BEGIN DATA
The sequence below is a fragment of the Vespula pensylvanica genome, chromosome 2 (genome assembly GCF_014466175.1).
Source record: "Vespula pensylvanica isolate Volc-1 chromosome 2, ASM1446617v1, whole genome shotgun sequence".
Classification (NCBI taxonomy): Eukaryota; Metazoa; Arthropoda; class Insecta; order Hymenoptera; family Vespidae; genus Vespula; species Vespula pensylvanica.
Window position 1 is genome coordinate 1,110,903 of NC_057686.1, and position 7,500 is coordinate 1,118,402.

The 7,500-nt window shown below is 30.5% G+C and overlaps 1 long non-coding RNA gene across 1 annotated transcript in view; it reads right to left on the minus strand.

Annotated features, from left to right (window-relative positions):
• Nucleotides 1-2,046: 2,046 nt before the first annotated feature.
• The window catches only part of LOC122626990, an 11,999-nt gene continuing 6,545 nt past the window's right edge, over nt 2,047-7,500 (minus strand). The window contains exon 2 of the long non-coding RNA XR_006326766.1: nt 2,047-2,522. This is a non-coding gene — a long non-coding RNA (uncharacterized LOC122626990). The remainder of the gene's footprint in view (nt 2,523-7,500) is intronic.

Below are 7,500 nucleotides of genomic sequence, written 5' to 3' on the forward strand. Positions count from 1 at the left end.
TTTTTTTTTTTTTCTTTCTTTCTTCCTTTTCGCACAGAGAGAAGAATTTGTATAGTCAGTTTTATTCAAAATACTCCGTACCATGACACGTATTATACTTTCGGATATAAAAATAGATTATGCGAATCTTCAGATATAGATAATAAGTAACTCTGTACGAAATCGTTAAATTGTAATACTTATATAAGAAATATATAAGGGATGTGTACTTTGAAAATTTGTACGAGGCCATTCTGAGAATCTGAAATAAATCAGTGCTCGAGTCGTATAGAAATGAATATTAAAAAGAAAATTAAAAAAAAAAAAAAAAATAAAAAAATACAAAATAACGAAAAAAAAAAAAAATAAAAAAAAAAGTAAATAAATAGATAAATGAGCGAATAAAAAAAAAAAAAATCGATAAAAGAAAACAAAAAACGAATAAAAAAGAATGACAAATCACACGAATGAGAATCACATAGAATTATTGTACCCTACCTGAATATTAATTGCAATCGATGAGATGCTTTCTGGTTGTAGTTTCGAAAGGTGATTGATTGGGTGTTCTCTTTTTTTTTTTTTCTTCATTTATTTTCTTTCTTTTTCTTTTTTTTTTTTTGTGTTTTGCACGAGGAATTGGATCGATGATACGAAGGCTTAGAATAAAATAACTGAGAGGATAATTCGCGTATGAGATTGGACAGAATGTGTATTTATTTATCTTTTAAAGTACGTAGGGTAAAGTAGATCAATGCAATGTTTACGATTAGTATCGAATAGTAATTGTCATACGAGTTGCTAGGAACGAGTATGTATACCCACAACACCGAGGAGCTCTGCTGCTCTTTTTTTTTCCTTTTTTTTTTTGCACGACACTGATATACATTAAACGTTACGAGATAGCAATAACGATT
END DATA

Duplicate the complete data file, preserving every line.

The sequence below is a fragment of the Vespula pensylvanica genome, chromosome 2 (genome assembly GCF_014466175.1).
Source record: "Vespula pensylvanica isolate Volc-1 chromosome 2, ASM1446617v1, whole genome shotgun sequence".
Classification (NCBI taxonomy): Eukaryota; Metazoa; Arthropoda; class Insecta; order Hymenoptera; family Vespidae; genus Vespula; species Vespula pensylvanica.
Window position 1 is genome coordinate 1,110,903 of NC_057686.1, and position 7,500 is coordinate 1,118,402.

The 7,500-nt window shown below is 30.5% G+C and overlaps 1 long non-coding RNA gene across 1 annotated transcript in view; it reads right to left on the minus strand.

Annotated features, from left to right (window-relative positions):
• Nucleotides 1-2,046: 2,046 nt before the first annotated feature.
• The window catches only part of LOC122626990, an 11,999-nt gene continuing 6,545 nt past the window's right edge, over nt 2,047-7,500 (minus strand). The window contains exon 2 of the long non-coding RNA XR_006326766.1: nt 2,047-2,522. This is a non-coding gene — a long non-coding RNA (uncharacterized LOC122626990). The remainder of the gene's footprint in view (nt 2,523-7,500) is intronic.

Below are 7,500 nucleotides of genomic sequence, written 5' to 3' on the forward strand. Positions count from 1 at the left end.
TTTTTTTTTTTTTCTTTCTTTCTTCCTTTTCGCACAGAGAGAAGAATTTGTATAGTCAGTTTTATTCAAAATACTCCGTACCATGACACGTATTATACTTTCGGATATAAAAATAGATTATGCGAATCTTCAGATATAGATAATAAGTAACTCTGTACGAAATCGTTAAATTGTAATACTTATATAAGAAATATATAAGGGATGTGTACTTTGAAAATTTGTACGAGGCCATTCTGAGAATCTGAAATAAATCAGTGCTCGAGTCGTATAGAAATGAATATTAAAAAGAAAATTAAAAAAAAAAAAAAAAATAAAAAAATACAAAATAACGAAAAAAAAAAAAAATAAAAAAAAAAGTAAATAAATAGATAAATGAGCGAATAAAAAAAAAAAAAATCGATAAAAGAAAACAAAAAACGAATAAAAAAGAATGACAAATCACACGAATGAGAATCACATAGAATTATTGTACCCTACCTGAATATTAATTGCAATCGATGAGATGCTTTCTGGTTGTAGTTTCGAAAGGTGATTGATTGGGTGTTCTCTTTTTTTTTTTTTCTTCATTTATTTTCTTTCTTTTTCTTTTTTTTTTTTTGTGTTTTGCACGAGGAATTGGATCGATGATACGAAGGCTTAGAATAAAATAACTGAGAGGATAATTCGCGTATGAGATTGGACAGAATGTGTATTTATTTATCTTTTAAAGTACGTAGGGTAAAGTAGATCAATGCAATGTTTACGATTAGTATCGAATAGTAATTGTCATACGAGTTGCTAGGAACGAGTATGTATACCCACAACACCGAGGAGCTCTGCTGCTCTTTTTTTTTCCTTTTTTTTTTTGCACGACACTGATATACATTAAACGTTACGAGATAGCAATAACGATT